- Business leaders often question when to use enterprise automation tools like business process management (BPM) versus robotic process automation (RPA).
- RPA uses software or cognitive/AI robots for performing process operations instead of human operators.
- BPM is an approach to re-engineer and streamline underlying processes to drive efficiency.
Earlier this week, I had an opportunity to meet with the C-Suite team from one of the largest insurance companies in the US. We engaged in a vigorous discussion around when to use enterprise automation tools such as business process management (BPM) versus robotic process automation (RPA)—a topic that is frequently on the minds of business leaders. Many organizations have a similar question if they have either deployed BPM or are considering deploying BPM and RPA.
By definition, RPA is a software code that runs virtual workforce (robots) for process operation. RPA processes rules- based, structured data through the user interface of the robotic software that supports the process. Examples would include repetitive data entry functions and enterprise resource planning (ERP) downloads and uploads. This technology aims at automating processes without changing, replacing, compromising or adding maintenance overhead onto existing applications, reducing costs and enabling the long tail of change. Given that these software robots have similar capabilities as existing users, there is no real requirement for additional system testing.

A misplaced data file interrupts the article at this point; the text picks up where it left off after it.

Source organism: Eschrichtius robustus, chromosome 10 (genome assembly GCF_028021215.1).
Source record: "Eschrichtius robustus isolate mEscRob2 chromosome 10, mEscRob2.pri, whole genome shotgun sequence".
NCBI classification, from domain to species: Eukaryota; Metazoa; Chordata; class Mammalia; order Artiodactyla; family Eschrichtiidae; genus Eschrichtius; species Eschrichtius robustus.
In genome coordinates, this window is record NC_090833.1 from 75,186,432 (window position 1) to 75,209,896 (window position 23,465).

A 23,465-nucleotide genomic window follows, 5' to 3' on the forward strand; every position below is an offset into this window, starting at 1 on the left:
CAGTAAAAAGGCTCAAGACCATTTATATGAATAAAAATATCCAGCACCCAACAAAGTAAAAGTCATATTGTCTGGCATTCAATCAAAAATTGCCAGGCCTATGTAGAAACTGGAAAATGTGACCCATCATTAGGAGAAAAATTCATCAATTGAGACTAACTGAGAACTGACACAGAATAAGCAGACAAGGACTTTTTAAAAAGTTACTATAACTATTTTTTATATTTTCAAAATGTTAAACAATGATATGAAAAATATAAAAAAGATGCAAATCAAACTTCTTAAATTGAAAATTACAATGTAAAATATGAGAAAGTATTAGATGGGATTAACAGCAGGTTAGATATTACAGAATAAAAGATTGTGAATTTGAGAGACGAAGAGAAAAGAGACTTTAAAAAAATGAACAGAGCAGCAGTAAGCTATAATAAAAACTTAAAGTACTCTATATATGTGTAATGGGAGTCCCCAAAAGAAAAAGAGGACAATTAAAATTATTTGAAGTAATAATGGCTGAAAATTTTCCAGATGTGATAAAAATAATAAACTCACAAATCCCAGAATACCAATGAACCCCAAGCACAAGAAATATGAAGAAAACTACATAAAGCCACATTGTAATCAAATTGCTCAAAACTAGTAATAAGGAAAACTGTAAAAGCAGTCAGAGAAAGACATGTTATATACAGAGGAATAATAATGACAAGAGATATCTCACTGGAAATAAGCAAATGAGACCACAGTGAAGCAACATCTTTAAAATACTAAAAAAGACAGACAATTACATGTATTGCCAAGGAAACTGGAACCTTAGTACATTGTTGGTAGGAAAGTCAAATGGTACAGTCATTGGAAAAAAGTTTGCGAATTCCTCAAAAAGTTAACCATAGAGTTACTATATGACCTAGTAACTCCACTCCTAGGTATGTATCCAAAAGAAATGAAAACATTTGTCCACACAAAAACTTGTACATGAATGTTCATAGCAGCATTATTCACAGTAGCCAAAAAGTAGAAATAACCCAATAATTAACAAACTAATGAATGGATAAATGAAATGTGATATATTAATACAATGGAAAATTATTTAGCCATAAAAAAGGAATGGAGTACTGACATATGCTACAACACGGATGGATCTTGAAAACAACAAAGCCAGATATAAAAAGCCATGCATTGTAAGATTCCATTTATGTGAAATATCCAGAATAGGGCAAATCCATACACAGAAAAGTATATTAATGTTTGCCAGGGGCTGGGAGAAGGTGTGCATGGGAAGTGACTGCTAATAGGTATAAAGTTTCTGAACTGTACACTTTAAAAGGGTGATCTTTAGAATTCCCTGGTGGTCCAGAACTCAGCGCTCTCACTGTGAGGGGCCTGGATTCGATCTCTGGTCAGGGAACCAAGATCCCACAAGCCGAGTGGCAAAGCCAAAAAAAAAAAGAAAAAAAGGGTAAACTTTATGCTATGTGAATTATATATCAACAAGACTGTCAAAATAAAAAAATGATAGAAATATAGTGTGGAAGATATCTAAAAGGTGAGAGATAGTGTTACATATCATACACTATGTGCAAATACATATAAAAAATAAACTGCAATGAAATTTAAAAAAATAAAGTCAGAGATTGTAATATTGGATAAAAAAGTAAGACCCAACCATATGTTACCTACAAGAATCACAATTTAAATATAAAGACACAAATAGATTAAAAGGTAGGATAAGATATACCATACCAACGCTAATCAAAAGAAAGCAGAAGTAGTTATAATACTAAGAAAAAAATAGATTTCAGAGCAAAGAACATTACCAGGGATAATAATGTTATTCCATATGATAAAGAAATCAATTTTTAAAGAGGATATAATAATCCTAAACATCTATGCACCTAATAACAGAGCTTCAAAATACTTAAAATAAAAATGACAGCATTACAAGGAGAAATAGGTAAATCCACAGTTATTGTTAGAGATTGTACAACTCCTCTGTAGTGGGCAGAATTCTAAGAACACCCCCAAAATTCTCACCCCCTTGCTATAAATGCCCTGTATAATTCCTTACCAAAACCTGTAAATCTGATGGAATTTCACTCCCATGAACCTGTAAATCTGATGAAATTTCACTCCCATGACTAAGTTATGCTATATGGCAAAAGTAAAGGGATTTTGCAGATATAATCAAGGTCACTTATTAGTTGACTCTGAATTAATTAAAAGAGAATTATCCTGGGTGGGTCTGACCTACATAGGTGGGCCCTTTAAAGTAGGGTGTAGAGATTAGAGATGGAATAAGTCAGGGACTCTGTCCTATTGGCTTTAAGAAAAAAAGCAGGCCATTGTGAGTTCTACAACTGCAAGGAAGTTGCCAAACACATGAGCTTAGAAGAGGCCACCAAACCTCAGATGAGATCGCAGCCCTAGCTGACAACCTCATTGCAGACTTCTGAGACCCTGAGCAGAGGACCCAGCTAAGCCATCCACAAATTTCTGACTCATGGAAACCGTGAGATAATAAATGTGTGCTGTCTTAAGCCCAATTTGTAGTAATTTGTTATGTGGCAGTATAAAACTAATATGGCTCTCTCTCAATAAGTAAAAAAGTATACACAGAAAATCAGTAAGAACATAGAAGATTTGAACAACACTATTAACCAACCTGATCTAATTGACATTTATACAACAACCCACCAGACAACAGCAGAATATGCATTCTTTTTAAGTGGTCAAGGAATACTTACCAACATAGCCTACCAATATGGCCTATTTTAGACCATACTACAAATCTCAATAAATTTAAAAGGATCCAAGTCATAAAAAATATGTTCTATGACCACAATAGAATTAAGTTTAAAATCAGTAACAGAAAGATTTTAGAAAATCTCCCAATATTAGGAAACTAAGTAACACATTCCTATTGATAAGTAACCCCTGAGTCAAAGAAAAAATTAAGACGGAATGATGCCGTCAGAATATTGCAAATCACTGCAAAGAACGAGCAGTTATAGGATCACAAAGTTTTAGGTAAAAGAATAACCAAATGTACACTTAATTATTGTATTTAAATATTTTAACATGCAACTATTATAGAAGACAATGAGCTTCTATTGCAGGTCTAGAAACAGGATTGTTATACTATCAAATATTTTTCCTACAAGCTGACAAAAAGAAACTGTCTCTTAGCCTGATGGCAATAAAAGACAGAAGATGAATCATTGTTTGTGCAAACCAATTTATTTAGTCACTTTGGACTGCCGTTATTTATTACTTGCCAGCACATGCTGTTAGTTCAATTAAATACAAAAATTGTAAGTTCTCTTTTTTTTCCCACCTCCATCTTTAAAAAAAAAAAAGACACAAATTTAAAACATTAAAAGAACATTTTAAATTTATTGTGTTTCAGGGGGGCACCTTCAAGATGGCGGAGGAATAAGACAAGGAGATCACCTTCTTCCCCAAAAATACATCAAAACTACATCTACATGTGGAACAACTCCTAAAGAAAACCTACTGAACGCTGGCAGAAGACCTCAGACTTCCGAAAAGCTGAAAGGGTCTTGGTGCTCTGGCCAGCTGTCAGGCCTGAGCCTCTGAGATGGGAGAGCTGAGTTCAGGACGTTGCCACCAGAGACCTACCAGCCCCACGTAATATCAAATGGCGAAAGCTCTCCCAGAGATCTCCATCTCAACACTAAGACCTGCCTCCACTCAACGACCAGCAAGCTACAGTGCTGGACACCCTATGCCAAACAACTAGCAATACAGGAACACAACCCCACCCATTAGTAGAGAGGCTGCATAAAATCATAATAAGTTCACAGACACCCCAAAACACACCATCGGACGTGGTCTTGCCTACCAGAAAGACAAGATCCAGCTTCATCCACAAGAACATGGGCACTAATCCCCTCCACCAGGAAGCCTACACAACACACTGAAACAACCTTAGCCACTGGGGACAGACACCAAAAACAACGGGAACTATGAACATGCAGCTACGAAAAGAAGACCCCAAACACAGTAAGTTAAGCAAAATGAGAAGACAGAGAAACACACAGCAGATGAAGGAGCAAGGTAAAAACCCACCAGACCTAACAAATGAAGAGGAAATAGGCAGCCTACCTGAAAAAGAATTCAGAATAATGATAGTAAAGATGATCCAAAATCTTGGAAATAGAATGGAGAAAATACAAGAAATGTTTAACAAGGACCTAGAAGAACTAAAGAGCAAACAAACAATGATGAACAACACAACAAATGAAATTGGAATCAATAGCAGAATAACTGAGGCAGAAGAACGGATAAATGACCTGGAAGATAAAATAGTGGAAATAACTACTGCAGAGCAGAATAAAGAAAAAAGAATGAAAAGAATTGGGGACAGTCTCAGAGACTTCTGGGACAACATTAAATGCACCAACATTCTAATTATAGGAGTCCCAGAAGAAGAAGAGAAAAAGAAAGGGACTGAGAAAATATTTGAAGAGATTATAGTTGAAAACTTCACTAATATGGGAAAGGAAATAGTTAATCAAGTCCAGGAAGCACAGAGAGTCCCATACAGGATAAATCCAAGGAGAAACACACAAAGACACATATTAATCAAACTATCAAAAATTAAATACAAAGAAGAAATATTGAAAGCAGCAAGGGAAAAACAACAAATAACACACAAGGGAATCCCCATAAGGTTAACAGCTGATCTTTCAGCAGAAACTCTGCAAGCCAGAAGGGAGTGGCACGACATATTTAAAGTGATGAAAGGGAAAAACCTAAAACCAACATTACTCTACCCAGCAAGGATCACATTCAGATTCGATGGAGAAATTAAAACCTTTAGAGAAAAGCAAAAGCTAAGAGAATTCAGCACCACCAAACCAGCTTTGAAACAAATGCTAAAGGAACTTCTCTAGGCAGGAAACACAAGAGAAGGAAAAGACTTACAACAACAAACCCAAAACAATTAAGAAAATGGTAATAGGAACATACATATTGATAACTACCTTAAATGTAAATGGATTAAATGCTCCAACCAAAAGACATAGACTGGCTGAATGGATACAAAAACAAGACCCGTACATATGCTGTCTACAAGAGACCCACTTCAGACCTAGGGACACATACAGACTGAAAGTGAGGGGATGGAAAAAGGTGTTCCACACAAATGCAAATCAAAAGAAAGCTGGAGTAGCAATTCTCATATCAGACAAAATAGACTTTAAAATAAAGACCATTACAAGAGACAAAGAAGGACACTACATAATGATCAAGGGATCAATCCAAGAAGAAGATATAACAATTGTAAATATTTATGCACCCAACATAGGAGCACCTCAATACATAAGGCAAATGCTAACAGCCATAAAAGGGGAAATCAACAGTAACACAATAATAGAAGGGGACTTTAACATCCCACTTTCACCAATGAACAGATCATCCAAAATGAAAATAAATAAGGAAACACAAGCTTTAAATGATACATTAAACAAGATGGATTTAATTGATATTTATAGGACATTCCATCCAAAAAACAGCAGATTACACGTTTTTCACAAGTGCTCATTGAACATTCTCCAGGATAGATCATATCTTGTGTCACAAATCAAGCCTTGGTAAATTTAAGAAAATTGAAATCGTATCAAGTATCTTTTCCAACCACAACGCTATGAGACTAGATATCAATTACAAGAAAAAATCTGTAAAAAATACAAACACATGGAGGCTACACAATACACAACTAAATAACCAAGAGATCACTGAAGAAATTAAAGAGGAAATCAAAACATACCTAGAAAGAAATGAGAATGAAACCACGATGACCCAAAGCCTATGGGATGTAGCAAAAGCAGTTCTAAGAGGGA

On the other hand, BPM and IBM Operational Decision Manager (ODM) are established as an overall approach to streamline business processes for optimized efficiency and value. The BPM platform has been an integral part of process workflow automation solutions. It involves re-engineering of the underlying process to drive efficiency and create a more consistent customer experience. Data from the underlying system of record is passed between the new application and back-end systems, bypassing the established user interfaces. BPM requires extensive additional testing as data layer integration creates brittle interfaces between applications. This chart delves deeper into the differences between the two approaches.
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